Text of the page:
Do you make turns with a tommy gun?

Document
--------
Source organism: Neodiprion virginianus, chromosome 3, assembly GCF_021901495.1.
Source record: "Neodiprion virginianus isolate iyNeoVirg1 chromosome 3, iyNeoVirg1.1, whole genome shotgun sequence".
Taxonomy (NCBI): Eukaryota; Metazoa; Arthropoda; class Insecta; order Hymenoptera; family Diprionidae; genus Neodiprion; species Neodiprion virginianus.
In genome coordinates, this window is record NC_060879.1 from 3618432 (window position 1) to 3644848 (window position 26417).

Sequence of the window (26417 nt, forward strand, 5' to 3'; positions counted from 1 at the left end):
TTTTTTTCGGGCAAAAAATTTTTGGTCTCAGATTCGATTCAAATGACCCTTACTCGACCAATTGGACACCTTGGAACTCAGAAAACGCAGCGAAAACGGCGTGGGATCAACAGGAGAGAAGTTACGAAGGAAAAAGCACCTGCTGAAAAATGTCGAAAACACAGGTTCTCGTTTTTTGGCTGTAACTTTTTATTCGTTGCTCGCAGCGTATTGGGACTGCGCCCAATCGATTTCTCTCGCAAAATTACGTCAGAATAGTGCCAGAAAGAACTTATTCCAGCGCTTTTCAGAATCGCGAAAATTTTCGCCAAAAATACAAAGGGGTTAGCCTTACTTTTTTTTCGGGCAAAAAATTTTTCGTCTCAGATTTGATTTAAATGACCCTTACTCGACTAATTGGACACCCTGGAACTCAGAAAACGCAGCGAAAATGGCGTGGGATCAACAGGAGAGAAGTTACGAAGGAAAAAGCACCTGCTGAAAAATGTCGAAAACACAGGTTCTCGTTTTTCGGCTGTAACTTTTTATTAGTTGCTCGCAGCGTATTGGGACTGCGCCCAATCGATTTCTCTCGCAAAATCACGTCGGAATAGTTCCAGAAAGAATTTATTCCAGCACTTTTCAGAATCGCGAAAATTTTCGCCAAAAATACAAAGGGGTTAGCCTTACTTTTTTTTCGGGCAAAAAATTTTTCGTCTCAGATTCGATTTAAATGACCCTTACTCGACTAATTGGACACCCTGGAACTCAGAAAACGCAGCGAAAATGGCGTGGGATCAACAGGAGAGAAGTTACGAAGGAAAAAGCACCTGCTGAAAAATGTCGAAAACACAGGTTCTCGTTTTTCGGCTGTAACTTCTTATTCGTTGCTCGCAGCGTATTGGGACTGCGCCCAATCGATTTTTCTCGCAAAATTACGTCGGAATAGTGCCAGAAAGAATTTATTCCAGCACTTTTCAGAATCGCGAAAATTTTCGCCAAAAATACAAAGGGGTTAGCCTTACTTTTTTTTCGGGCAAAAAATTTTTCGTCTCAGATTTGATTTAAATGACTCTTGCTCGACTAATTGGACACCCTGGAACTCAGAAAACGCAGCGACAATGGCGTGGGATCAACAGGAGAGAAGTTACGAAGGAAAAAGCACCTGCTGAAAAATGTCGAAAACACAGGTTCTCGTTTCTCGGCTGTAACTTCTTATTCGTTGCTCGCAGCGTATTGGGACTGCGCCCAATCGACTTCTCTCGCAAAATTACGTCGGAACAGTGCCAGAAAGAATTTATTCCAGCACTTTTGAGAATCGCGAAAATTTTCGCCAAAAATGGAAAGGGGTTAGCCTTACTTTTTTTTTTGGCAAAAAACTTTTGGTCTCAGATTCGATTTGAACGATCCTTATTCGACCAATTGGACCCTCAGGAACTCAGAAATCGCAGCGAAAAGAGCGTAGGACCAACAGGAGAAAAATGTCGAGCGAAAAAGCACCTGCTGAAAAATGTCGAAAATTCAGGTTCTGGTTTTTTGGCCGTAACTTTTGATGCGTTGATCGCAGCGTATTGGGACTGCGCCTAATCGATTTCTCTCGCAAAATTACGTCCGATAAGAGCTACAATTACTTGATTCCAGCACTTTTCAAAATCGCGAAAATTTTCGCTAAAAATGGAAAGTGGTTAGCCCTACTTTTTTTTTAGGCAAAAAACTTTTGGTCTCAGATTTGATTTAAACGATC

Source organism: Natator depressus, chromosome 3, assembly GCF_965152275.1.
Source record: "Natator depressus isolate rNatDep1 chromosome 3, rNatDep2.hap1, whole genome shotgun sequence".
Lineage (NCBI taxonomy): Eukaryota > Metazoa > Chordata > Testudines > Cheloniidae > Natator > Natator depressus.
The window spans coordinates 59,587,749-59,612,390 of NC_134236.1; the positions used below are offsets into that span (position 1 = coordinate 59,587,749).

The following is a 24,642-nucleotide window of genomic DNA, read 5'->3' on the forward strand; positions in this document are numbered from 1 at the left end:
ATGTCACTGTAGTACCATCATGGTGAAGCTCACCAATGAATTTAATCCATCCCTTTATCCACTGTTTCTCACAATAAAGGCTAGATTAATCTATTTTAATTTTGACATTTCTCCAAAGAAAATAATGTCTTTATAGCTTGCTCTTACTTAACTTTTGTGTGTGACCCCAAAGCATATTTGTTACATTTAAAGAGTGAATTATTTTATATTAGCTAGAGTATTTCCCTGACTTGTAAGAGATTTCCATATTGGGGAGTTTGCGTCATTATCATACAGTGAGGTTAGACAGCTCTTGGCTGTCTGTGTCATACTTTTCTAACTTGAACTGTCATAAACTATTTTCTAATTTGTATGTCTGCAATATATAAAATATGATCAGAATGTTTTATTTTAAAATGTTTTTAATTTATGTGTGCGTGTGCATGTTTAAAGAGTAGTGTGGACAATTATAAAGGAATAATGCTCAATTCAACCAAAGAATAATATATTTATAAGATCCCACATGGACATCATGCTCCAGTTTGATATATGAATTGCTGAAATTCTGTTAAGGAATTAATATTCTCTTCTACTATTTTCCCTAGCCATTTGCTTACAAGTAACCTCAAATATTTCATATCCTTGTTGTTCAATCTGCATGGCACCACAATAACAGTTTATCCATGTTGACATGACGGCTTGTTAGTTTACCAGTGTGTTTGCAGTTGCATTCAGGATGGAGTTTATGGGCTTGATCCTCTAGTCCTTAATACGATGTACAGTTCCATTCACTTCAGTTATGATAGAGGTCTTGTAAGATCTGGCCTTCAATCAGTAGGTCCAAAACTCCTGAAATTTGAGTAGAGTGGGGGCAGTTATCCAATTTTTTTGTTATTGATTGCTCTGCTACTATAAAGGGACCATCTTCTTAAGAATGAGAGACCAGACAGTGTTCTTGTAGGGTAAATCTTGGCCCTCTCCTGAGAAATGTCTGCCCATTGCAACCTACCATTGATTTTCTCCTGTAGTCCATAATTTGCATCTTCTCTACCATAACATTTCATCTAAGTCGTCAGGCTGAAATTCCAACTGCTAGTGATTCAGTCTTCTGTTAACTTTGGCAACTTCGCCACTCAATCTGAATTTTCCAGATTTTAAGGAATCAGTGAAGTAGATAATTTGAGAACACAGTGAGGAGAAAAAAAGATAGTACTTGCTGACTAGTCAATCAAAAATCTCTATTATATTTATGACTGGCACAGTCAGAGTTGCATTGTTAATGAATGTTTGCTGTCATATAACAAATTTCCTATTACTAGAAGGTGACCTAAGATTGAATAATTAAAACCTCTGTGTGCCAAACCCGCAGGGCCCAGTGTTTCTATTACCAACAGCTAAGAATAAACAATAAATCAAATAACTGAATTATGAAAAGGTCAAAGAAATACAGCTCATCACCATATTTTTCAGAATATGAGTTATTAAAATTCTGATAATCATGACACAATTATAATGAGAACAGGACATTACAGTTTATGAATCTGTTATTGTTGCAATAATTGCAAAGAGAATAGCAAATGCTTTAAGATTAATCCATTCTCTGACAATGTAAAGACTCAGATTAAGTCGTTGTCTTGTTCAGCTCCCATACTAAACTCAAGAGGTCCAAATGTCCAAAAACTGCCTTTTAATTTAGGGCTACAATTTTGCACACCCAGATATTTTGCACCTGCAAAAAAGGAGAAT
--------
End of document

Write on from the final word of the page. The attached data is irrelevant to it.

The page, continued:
BEAVER CREEK – Skiers and snowboarders holstered their guns and fastened their boots in their bindings as they headed for the lifts at Beaver Creek Mountain.Well, not really – no skiers, snowboarders or cowboys were found carrying pistols or rifles on the slopes Sunday afternoon. A ski area is an unlikely place for the average skier or snowboarder to carry a firearm. But along with bright orange jackets and pea-green snowpants, are shiny six-shooters must-have equipment for skiing (as they are for shoppers in many Wyoming grocery stores)? “Is that legal?” said John Kroeger, of Texas.The Colorado Skier Safety Act does not say anything about whether it’s legal to carry a gun on the slopes. “There’s no need for one,” said Molly McQueen, of Denver. “I don’t carry one around in the city either.” John Garrett, of suburban Denver, has never seen anyone carrying a gun on the slopes. “Most of the gangsters I know don’t ski or snowboard,” he said. With all the giant moguls in Beaver Creek, San Diego resident Ashley Anderson said she might accidentally set her gun off if she carried one.Eric Hines, of Denver, said his snowboard is the only weapon he needs. If a skier chose to pick a fight with Hines, would poles not give that skier the advantage? “The board could work as a shield and a weapon at the same time,” Hines said. Grant Hensel, of Chicago, used to carry an assault rifle on his back, but it was too bulky and hurt him when he fell, he said jokingly. Plus, he could not find anything good to shoot, he said. “It just didn’t seem like the best use of the AK-47,” Hensel said. Fred Gallart, of Miami, said guns should be banned. “Carry a condom instead of a gun,” Gallart said. Brad Tyson, of Kansas City, Mo., would not carry a gun because it would poke him if he fell. “If you’re in Missouri, you can carry them everywhere, which is scary,” Tyson said. If Palm Springs, Calif., resident Jesse Bongard “were out in the wilderness, I would carry one for sure” to fight off mountain lions and bears and maybe for food if he ran out, he said. You’re probably more likely to get struck by lighting than be attacked by a bear or mountain lion, Jesse. What if someone rides your favorite run of untouched powder before you? Does Colorado’s so-called Make My Day law (which lets a person shoot a burglar who enters his or her home) apply for locals on the mountain?”No way, man. It’s not your powder stash,” said snowboarder James Battreall, of Eagle-Vail. “It was theirs first.”If someone pulled a gun on the slopes, John Garrett wouldn’t be afraid because he knows Chinese kung fu, he said. “I’d probably disarm him and take away the gun … and throw them in the snow because that’s what it’s all about,” Garrett said. Rafael Rubio, a beginning skier who lives in Mexico City, said it would be silly to carry a gun in a place where everyone helps him. In the past, people have brought Rubio’s skis to him after some bad falls on Vail and Beaver Creek mountains, he said.”It’s a very friendly atmosphere,” Rubio said. Staff Writer Steve Lynn can be reached at 748-2931 or firstname.lastname@example.org.